Arctic sea ice hits 2021 minimum

Arctic sea ice has passed its minimum extent for this year, shrinking to 4.72 million square kilometres

on 16 September, the US National Snow and Ice Data Center (NSIDC) has reported.

Owing to a cool and cloudy Arctic summer, this year’s annual minimum was the highest since 2014 —

ice covered nearly 1 million square kilometres more than last year’s extent of 3.82 million square kilometres,

which was the second-lowest ever observed (see ‘Ice cover’). But it is still the twelfth-lowest sea-ice extent in

nearly 43 years of satellite recordings, and scientists say that the long-term trend is towards lower ice cover.

“Even with global warming and the overall downward trend in sea ice, there is still natural variability,”

says Walt Meier, a senior research scientist at NSIDC, who is based at the University of Colorado Boulder.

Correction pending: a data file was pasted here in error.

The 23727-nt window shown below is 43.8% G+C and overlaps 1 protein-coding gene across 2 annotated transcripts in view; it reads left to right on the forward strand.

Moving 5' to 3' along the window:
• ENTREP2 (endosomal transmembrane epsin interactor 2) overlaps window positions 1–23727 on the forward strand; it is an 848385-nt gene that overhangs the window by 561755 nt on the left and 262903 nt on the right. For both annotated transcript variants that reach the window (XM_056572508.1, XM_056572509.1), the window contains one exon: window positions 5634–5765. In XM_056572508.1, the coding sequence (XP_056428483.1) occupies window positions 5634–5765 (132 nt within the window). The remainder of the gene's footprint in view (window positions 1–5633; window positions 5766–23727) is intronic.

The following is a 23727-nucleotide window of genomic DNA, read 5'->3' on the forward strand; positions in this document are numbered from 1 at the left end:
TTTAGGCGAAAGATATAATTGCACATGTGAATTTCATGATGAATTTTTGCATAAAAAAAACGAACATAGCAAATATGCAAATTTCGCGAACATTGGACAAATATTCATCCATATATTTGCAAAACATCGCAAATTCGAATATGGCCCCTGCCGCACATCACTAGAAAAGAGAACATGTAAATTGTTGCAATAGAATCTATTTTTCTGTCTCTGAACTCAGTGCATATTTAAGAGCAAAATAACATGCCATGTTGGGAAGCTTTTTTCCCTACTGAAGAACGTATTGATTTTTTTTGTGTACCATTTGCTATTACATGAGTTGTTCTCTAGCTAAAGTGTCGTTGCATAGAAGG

Arctic sea

For ship captains hoping to navigate across the Arctic, this is typically their best chance to do it, especially

in more recent years. Sea ice cover there has dropped by roughly half since the 1980s as a direct result of

increased carbon dioxide from human activities.

As NASA scientists, we analyze the causes and consequences of sea ice change. In 2021, the Arctic’s sea ice

cover reached its minimum extent on 16 September.

While it wasn’t a record low, a look back through the melt season offers some insight into the relentless

decline of Arctic sea ice in the face of climate change.

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